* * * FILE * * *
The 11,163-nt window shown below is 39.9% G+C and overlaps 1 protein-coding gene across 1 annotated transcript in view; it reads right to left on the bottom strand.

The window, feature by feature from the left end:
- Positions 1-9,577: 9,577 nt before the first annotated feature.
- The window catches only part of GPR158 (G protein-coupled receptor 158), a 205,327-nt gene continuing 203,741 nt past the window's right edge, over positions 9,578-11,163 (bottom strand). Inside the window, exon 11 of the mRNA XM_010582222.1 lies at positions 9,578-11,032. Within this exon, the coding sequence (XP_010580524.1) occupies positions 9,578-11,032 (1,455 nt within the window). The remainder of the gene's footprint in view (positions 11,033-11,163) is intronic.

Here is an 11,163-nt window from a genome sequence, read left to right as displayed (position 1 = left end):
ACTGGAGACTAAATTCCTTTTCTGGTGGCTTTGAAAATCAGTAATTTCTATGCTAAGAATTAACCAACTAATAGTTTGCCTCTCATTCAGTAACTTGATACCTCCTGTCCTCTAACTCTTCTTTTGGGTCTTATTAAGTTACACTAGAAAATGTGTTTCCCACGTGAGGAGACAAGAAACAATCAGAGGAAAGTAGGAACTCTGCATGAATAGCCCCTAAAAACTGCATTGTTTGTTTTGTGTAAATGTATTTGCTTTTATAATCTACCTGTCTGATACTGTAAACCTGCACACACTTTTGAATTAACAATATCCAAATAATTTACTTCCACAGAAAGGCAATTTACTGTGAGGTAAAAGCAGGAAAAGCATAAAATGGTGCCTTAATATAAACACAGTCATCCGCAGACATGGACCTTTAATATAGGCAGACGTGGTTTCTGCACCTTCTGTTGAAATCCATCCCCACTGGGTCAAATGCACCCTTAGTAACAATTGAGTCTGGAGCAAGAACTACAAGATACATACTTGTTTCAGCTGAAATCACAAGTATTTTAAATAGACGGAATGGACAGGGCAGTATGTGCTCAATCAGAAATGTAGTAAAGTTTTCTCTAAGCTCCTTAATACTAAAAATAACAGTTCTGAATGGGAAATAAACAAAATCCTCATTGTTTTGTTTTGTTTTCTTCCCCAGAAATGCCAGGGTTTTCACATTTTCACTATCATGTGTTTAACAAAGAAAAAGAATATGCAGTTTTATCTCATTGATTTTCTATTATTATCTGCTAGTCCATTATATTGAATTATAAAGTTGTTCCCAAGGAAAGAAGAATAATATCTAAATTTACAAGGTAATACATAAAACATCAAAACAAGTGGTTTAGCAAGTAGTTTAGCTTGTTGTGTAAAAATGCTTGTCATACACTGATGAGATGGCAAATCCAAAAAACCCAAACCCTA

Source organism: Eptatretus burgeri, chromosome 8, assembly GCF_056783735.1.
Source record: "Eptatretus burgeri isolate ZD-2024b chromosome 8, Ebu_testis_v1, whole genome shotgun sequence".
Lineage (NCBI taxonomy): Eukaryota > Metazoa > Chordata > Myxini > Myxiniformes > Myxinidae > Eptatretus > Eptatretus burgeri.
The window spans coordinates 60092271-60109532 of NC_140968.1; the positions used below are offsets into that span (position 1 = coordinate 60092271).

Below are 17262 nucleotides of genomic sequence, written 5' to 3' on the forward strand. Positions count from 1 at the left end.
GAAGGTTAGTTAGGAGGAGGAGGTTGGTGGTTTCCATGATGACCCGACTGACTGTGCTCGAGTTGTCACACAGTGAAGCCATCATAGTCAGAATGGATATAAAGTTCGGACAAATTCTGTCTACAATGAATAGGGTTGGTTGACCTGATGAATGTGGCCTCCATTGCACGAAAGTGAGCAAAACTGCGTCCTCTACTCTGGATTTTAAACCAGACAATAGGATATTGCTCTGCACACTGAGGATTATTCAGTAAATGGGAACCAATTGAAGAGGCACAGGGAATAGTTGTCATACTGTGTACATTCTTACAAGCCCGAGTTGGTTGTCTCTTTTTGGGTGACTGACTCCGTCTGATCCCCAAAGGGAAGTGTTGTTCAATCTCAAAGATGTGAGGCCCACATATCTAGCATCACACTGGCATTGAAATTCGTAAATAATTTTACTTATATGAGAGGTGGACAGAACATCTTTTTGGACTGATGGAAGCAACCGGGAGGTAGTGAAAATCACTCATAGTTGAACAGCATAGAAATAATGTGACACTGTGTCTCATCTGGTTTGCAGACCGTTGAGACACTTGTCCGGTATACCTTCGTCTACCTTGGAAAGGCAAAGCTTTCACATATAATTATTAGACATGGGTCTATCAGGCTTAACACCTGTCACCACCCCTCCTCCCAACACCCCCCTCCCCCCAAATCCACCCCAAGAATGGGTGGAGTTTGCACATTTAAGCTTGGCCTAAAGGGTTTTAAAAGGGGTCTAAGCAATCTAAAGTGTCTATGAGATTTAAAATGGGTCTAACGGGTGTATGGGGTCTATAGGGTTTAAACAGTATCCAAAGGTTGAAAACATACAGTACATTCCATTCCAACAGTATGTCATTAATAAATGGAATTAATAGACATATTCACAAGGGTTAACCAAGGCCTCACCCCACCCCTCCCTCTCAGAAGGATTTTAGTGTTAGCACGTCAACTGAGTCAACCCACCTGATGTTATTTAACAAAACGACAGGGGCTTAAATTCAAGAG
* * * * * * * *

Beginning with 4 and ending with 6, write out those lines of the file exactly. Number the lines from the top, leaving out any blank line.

- The window catches only part of GPR158 (G protein-coupled receptor 158), a 205,327-nt gene continuing 203,741 nt past the window's right edge, over positions 9,578-11,163 (bottom strand). Inside the window, exon 11 of the mRNA XM_010582222.1 lies at positions 9,578-11,032. Within this exon, the coding sequence (XP_010580524.1) occupies positions 9,578-11,032 (1,455 nt within the window). The remainder of the gene's footprint in view (positions 11,033-11,163) is intronic.

Here is an 11,163-nt window from a genome sequence, read left to right as displayed (position 1 = left end):
ACTGGAGACTAAATTCCTTTTCTGGTGGCTTTGAAAATCAGTAATTTCTATGCTAAGAATTAACCAACTAATAGTTTGCCTCTCATTCAGTAACTTGATACCTCCTGTCCTCTAACTCTTCTTTTGGGTCTTATTAAGTTACACTAGAAAATGTGTTTCCCACGTGAGGAGACAAGAAACAATCAGAGGAAAGTAGGAACTCTGCATGAATAGCCCCTAAAAACTGCATTGTTTGTTTTGTGTAAATGTATTTGCTTTTATAATCTACCTGTCTGATACTGTAAACCTGCACACACTTTTGAATTAACAATATCCAAATAATTTACTTCCACAGAAAGGCAATTTACTGTGAGGTAAAAGCAGGAAAAGCATAAAATGGTGCCTTAATATAAACACAGTCATCCGCAGACATGGACCTTTAATATAGGCAGACGTGGTTTCTGCACCTTCTGTTGAAATCCATCCCCACTGGGTCAAATGCACCCTTAGTAACAATTGAGTCTGGAGCAAGAACTACAAGATACATACTTGTTTCAGCTGAAATCACAAGTATTTTAAATAGACGGAATGGACAGGGCAGTATGTGCTCAATCAGAAATGTAGTAAAGTTTTCTCTAAGCTCCTTAATACTAAAAATAACAGTTCTGAATGGGAAATAAACAAAATCCTCATTGTTTTGTTTTGTTTTCTTCCCCAGAAATGCCAGGGTTTTCACATTTTCACTATCATGTGTTTAACAAAGAAAAAGAATATGCAGTTTTATCTCATTGATTTTCTATTATTATCTGCTAGTCCATTATATTGAATTATAAAGTTGTTCCCAAGGAAAGAAGAATAATATCTAAATTTACAAGGTAATACATAAAACATCAAAACAAGTGGTTTAGCAAGTAGTTTAGCTTGTTGTGTAAAAATGCTTGTCATACACTGATGAGATGGCAAATCCAAAAAACCCAAACCCTA